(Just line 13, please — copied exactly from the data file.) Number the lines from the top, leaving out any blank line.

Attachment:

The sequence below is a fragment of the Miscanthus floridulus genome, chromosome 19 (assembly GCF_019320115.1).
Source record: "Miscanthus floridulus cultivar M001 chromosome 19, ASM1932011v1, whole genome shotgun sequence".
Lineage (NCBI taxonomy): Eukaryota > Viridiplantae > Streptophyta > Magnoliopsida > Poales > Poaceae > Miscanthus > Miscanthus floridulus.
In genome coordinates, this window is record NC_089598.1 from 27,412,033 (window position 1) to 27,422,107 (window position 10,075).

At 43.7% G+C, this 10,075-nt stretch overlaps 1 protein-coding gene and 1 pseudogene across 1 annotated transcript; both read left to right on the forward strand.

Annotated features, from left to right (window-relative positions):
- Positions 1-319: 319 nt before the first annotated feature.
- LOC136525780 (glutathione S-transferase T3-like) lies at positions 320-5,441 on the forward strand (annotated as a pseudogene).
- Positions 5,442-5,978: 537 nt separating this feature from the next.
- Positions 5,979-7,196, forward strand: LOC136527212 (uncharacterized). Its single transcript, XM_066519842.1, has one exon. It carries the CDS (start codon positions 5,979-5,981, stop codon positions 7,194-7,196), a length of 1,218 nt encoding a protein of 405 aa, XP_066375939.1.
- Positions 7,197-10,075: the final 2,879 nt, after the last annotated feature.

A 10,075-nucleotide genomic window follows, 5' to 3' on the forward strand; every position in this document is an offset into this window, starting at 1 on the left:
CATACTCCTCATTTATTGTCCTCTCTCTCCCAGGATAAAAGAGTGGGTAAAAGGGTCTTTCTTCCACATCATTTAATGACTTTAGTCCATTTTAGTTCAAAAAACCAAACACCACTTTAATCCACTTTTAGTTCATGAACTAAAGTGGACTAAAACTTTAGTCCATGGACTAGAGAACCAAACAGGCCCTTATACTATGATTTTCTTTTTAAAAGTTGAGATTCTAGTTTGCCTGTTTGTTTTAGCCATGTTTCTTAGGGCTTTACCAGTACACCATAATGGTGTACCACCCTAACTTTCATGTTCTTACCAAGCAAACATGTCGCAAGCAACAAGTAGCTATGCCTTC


CATACTCCTCATTTATTGTCCTCTCTCTCCCAGGATAAAAGAGTGGGTAAAAGGGTCTTTCTTCCACATCATTTAATGACTTTAGTCCATTTTAGTTCAAAAAACCAAACACCACTTTAATCCACTTTTAGTTCATGAACTAAAGTGGACTAAAACTTTAGTCCATGGACTAGAGAACCAAACAGGCCCTTATACTATGATTTTCTTTTTAAAAGTTGAGATTCTAGTTTGCCTGTTTGTTTTAGCCATGTTTCTTAGGGCTTTACCAGTACACCATAATGGTGTACCACCCTAACTTTCATGTTCTTACCAAGCAAACATGTCGCAAGCAACAAGTAGCTATGCCTTC